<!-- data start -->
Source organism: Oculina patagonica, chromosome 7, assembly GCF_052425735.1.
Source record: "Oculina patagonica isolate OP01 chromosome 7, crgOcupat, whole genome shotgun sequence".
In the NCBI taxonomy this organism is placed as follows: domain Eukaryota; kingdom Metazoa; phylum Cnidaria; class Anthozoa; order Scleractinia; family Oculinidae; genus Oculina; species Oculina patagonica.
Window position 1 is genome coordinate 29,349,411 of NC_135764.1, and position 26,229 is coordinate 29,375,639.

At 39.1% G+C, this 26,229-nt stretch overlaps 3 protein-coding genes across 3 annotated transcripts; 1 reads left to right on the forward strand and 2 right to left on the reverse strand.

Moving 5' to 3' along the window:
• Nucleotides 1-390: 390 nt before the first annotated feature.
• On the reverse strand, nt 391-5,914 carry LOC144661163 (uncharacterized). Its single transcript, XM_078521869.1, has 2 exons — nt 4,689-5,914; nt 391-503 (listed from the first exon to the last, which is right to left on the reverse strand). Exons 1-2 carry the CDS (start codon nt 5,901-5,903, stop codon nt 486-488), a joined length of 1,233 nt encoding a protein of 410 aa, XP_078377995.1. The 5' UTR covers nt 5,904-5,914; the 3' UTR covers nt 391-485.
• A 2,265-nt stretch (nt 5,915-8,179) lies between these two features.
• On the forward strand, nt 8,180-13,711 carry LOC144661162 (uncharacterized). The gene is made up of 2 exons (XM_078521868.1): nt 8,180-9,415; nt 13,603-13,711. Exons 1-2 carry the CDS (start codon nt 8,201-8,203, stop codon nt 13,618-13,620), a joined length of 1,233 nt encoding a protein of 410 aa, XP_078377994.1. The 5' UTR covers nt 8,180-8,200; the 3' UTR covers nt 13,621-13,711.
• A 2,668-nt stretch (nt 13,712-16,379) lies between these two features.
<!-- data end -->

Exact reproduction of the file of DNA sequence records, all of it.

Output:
Source organism: Oculina patagonica, chromosome 7, assembly GCF_052425735.1.
Source record: "Oculina patagonica isolate OP01 chromosome 7, crgOcupat, whole genome shotgun sequence".
In the NCBI taxonomy this organism is placed as follows: domain Eukaryota; kingdom Metazoa; phylum Cnidaria; class Anthozoa; order Scleractinia; family Oculinidae; genus Oculina; species Oculina patagonica.
Window position 1 is genome coordinate 29,349,411 of NC_135764.1, and position 26,229 is coordinate 29,375,639.

At 39.1% G+C, this 26,229-nt stretch overlaps 3 protein-coding genes across 3 annotated transcripts; 1 reads left to right on the forward strand and 2 right to left on the reverse strand.

Moving 5' to 3' along the window:
• Nucleotides 1-390: 390 nt before the first annotated feature.
• On the reverse strand, nt 391-5,914 carry LOC144661163 (uncharacterized). Its single transcript, XM_078521869.1, has 2 exons — nt 4,689-5,914; nt 391-503 (listed from the first exon to the last, which is right to left on the reverse strand). Exons 1-2 carry the CDS (start codon nt 5,901-5,903, stop codon nt 486-488), a joined length of 1,233 nt encoding a protein of 410 aa, XP_078377995.1. The 5' UTR covers nt 5,904-5,914; the 3' UTR covers nt 391-485.
• A 2,265-nt stretch (nt 5,915-8,179) lies between these two features.
• On the forward strand, nt 8,180-13,711 carry LOC144661162 (uncharacterized). The gene is made up of 2 exons (XM_078521868.1): nt 8,180-9,415; nt 13,603-13,711. Exons 1-2 carry the CDS (start codon nt 8,201-8,203, stop codon nt 13,618-13,620), a joined length of 1,233 nt encoding a protein of 410 aa, XP_078377994.1. The 5' UTR covers nt 8,180-8,200; the 3' UTR covers nt 13,621-13,711.
• A 2,668-nt stretch (nt 13,712-16,379) lies between these two features.